As content personalization moves beyond proxies to individual users, companies are racing to acquire first-party data (customer data owned by the company). At the same time, cybersecurity and data privacy continue to concern businesses and consumers alike. Marketers must take security and privacy matters seriously and collaborate with the IT and risk-management departments to safeguard the rights of customers.

Victor Gao, vice president of digital and managing director, Arrow Media Group | @wvictorgao

Marketers must take security & privacy matters seriously, says @wvictorgao. #intelcontent Click To Tweet

Choose technology that you can use fully

Most businesses that have implemented marketing automation are using only a small part of its capabilities. When implementing new technology, do the following:

  • Think of all the use cases this specific technology can be used for. Ask these questions: Are these use cases realistic for your team to handle? If the answer is no, don’t buy the technology in the first place.
  • Start small. When implementing the technology, focus on one or two use cases. Analyze the results. Optimize. Only after you’re happy, move on to other use cases.
  • Develop a clear roadmap. Ask these questions: How else could we use the technology? Who else on our team could use it? How does it fit with our overall long-term goals?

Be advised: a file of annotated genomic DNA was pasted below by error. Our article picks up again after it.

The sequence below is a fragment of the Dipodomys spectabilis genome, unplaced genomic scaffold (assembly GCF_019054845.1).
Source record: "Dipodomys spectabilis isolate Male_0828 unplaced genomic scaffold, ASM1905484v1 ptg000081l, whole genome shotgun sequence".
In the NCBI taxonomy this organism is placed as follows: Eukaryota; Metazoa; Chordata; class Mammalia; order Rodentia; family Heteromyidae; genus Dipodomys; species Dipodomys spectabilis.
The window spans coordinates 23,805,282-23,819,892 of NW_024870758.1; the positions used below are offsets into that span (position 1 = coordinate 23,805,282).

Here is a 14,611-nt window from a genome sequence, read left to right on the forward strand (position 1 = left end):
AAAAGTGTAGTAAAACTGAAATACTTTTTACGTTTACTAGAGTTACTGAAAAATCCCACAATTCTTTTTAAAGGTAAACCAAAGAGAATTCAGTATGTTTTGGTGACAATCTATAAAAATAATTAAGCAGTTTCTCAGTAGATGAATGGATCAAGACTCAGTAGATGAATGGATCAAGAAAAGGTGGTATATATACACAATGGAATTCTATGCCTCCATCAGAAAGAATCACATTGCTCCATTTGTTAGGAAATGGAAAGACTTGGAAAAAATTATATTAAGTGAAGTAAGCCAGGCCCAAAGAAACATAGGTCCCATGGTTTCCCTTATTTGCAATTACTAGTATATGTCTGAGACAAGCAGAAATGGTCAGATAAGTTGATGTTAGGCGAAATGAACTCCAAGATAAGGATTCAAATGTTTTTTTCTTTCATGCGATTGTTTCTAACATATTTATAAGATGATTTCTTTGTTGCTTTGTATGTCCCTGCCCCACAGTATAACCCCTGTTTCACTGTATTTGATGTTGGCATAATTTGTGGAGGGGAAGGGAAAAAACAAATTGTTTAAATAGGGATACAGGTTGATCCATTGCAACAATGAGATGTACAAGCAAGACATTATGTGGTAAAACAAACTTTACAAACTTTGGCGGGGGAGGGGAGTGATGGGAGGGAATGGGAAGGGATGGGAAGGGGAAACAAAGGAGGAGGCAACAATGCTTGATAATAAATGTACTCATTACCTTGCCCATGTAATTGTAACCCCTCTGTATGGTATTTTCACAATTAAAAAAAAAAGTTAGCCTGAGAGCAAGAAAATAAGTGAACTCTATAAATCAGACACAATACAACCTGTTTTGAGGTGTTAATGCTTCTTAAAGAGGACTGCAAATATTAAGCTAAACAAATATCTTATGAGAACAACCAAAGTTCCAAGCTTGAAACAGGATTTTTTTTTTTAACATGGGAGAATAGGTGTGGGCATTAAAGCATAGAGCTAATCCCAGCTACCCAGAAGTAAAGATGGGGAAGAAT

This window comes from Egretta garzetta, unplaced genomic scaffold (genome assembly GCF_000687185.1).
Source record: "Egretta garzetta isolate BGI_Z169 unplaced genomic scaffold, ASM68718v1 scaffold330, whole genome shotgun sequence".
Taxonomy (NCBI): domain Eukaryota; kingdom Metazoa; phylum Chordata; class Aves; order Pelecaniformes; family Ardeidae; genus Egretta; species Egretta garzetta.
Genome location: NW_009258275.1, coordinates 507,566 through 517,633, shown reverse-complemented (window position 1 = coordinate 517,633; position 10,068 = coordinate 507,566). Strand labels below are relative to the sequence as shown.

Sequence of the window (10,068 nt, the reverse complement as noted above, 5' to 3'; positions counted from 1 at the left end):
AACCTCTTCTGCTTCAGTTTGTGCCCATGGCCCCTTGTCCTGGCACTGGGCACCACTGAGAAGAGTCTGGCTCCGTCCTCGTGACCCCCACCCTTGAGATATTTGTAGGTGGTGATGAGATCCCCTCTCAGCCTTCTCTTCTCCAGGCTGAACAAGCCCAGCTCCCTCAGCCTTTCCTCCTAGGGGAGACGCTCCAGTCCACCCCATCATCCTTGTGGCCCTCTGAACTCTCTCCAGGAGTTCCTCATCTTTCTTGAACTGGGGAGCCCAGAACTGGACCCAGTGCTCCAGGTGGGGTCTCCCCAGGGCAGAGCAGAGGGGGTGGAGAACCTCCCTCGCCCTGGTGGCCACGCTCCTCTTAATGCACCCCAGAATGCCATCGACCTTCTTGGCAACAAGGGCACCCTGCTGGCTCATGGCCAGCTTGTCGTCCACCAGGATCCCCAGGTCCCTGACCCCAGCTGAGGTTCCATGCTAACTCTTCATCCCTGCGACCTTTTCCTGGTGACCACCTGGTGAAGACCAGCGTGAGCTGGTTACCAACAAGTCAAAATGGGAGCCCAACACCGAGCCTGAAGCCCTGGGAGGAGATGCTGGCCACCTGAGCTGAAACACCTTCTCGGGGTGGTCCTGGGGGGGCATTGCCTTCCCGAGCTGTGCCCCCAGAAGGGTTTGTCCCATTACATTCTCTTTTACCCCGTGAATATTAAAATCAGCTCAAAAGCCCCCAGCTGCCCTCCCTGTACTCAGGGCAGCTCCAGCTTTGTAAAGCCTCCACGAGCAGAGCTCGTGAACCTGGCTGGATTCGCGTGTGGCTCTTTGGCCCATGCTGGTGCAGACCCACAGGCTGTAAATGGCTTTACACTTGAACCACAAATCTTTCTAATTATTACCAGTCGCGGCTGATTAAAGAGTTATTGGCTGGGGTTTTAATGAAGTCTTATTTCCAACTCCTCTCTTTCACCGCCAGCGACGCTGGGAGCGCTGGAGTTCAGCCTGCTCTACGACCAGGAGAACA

Yael Kochman, head of content and inbound marketing, Mapp | @yaelkochman

Most businesses that have implemented marketing automation are using few capabilities. @yaelkochman Click To Tweet

The cost of implementing a marketing-tech stack has lowered to within reach of all types of marketers. This democratization of marketing automation is a great thing, especially for small companies involved in innovative work. With an investment of just a few hundred dollars a month, you can build a marketing engine and create a fairly large echo chamber for your brand story.

Here’s the rub: Your tech stack can also steal your precious time. Just because you can use sophisticated tools doesn’t mean you should. Invest only in technologies that you have the time and capacity to embrace and fully use. If you can’t fully use a technology, you’ll just be throwing labor toward a tech that doesn’t deliver on your priority goals (for example, selling your product or service).